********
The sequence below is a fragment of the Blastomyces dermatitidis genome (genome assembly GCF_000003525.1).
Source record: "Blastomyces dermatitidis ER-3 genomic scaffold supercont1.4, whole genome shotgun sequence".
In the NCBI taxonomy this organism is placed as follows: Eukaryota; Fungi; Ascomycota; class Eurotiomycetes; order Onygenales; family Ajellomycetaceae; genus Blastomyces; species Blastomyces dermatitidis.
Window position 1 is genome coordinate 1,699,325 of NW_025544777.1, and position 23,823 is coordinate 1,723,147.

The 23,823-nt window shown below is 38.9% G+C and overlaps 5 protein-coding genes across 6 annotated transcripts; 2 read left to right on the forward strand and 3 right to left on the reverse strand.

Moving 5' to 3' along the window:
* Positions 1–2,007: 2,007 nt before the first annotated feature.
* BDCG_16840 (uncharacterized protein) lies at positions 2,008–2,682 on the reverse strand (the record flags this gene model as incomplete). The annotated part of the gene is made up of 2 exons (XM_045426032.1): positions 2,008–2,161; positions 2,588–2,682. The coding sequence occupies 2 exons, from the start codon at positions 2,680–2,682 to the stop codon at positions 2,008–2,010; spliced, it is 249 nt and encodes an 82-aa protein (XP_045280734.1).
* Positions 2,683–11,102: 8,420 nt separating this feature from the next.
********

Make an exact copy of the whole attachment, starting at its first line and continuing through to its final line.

The sequence below is a fragment of the Blastomyces dermatitidis genome (genome assembly GCF_000003525.1).
Source record: "Blastomyces dermatitidis ER-3 genomic scaffold supercont1.4, whole genome shotgun sequence".
In the NCBI taxonomy this organism is placed as follows: Eukaryota; Fungi; Ascomycota; class Eurotiomycetes; order Onygenales; family Ajellomycetaceae; genus Blastomyces; species Blastomyces dermatitidis.
Window position 1 is genome coordinate 1,699,325 of NW_025544777.1, and position 23,823 is coordinate 1,723,147.

The 23,823-nt window shown below is 38.9% G+C and overlaps 5 protein-coding genes across 6 annotated transcripts; 2 read left to right on the forward strand and 3 right to left on the reverse strand.

Moving 5' to 3' along the window:
* Positions 1–2,007: 2,007 nt before the first annotated feature.
* BDCG_16840 (uncharacterized protein) lies at positions 2,008–2,682 on the reverse strand (the record flags this gene model as incomplete). The annotated part of the gene is made up of 2 exons (XM_045426032.1): positions 2,008–2,161; positions 2,588–2,682. The coding sequence occupies 2 exons, from the start codon at positions 2,680–2,682 to the stop codon at positions 2,008–2,010; spliced, it is 249 nt and encodes an 82-aa protein (XP_045280734.1).
* Positions 2,683–11,102: 8,420 nt separating this feature from the next.